What is the function of the outer ear or pinna?

The human ear is divided into three major parts, outer ear, middle ear and inner ear. The first part is the outer ear where hearing does not take place. It is known as pinna in scientific terminology. Like a funnel it directs the sound waves towards the internal passage known as auditory canal. It should be noted that Nature has given more efficient pinna to some animals like antelope, deer and tiger etc, because they can be turned in any direction like aerial for receiving sound signals without turning the head.

Surprisingly, Charles Darwin had considered pinna to be rather superfluous organ in ‘The Origin of Species’, his world famous treatise on the theory of evolution. He had explained this hypothesis with the example of a sailor who had the left-hand side pinna severed by knife in a fight but was still able to hear through the hole. In Darwin’s view pinna night have been useful in the early stages of evolution but in the case of modern human beings the organs sticking out from the left and right sides of the head were clearly redundant.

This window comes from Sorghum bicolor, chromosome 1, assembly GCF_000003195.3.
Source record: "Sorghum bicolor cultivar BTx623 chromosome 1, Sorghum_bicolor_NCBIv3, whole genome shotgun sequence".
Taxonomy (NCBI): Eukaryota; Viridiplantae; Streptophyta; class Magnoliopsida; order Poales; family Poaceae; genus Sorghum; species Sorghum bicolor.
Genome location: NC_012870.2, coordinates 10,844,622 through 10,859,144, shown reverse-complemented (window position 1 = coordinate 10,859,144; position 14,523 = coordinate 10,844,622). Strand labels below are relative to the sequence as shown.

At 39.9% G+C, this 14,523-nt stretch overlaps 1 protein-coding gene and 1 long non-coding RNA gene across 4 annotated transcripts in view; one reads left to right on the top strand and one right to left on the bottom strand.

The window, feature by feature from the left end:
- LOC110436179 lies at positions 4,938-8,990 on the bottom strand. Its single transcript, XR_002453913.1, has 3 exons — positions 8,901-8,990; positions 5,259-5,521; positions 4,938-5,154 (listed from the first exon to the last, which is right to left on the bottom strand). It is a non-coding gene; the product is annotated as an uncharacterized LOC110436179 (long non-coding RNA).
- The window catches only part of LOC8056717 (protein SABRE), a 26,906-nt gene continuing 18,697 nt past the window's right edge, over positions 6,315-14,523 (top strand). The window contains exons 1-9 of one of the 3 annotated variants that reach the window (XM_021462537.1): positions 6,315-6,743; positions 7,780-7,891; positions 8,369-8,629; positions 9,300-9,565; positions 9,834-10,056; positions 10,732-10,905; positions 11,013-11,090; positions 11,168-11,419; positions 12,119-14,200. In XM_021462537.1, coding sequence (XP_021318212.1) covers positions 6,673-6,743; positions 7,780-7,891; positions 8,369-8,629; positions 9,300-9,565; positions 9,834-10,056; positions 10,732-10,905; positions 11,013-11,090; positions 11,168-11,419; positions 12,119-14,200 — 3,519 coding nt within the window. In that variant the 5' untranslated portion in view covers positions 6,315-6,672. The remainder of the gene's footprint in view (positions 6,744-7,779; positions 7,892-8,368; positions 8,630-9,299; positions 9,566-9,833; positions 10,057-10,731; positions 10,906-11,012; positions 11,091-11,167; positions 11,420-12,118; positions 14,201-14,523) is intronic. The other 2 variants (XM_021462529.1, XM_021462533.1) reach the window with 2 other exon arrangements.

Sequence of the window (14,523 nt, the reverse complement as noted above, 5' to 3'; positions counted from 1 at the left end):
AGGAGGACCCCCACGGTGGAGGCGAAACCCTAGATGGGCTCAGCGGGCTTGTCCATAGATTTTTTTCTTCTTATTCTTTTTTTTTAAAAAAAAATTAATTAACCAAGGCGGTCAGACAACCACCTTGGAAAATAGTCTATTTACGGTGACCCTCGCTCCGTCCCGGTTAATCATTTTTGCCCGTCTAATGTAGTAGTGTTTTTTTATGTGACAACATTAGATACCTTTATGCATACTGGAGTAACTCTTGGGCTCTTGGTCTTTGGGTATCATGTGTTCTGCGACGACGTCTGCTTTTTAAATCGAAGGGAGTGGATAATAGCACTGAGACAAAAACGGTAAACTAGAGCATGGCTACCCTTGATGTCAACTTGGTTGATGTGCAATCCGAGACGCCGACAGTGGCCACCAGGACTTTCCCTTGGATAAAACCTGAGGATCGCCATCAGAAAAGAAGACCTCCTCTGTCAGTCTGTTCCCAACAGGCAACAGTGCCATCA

Staunch followers of Darwin’s theory of evolution among the researchers did not think it necessary to make scientific study on pinna. Many years after Darwin’s death some researchers started questioning that if it was a rule of evolution to obliterate useless organs gradually then how pinna had escaped this fate. Now they understand its function. Both the pinnae perform the task of identifying the direction of sound by ascertaining the angle at which the sound waves make their impact. The frequency of sound waves plays the key role in this as there are a number of sounds of varying frequencies. If the frequency of any sound waves oscillate widely then locating the source of sound becomes impossible. This is the reason why it is extremely difficult to know the direction of insects like cricket from their chirping sounds.

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